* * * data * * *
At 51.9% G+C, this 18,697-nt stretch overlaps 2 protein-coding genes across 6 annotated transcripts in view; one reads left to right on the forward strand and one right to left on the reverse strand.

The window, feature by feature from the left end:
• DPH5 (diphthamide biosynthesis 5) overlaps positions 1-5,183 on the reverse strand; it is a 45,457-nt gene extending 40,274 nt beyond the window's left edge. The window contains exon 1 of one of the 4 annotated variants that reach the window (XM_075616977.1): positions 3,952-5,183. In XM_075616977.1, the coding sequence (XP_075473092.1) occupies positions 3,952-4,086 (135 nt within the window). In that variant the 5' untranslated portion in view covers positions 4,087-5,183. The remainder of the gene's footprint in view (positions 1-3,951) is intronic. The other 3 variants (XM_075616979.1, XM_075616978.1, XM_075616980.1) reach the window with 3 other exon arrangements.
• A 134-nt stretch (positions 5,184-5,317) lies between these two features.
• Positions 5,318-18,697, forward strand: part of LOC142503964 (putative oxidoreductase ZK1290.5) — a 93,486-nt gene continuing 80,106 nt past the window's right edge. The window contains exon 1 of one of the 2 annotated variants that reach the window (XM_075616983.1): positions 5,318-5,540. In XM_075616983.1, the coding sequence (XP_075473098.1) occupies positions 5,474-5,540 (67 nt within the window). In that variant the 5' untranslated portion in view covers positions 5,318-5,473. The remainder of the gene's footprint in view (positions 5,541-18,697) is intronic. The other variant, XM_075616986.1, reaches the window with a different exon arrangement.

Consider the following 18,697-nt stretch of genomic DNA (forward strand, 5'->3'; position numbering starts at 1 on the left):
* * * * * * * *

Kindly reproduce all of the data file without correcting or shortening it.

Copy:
At 51.9% G+C, this 18,697-nt stretch overlaps 2 protein-coding genes across 6 annotated transcripts in view; one reads left to right on the forward strand and one right to left on the reverse strand.

The window, feature by feature from the left end:
• DPH5 (diphthamide biosynthesis 5) overlaps positions 1-5,183 on the reverse strand; it is a 45,457-nt gene extending 40,274 nt beyond the window's left edge. The window contains exon 1 of one of the 4 annotated variants that reach the window (XM_075616977.1): positions 3,952-5,183. In XM_075616977.1, the coding sequence (XP_075473092.1) occupies positions 3,952-4,086 (135 nt within the window). In that variant the 5' untranslated portion in view covers positions 4,087-5,183. The remainder of the gene's footprint in view (positions 1-3,951) is intronic. The other 3 variants (XM_075616979.1, XM_075616978.1, XM_075616980.1) reach the window with 3 other exon arrangements.
• A 134-nt stretch (positions 5,184-5,317) lies between these two features.
• Positions 5,318-18,697, forward strand: part of LOC142503964 (putative oxidoreductase ZK1290.5) — a 93,486-nt gene continuing 80,106 nt past the window's right edge. The window contains exon 1 of one of the 2 annotated variants that reach the window (XM_075616983.1): positions 5,318-5,540. In XM_075616983.1, the coding sequence (XP_075473098.1) occupies positions 5,474-5,540 (67 nt within the window). In that variant the 5' untranslated portion in view covers positions 5,318-5,473. The remainder of the gene's footprint in view (positions 5,541-18,697) is intronic. The other variant, XM_075616986.1, reaches the window with a different exon arrangement.

Consider the following 18,697-nt stretch of genomic DNA (forward strand, 5'->3'; position numbering starts at 1 on the left):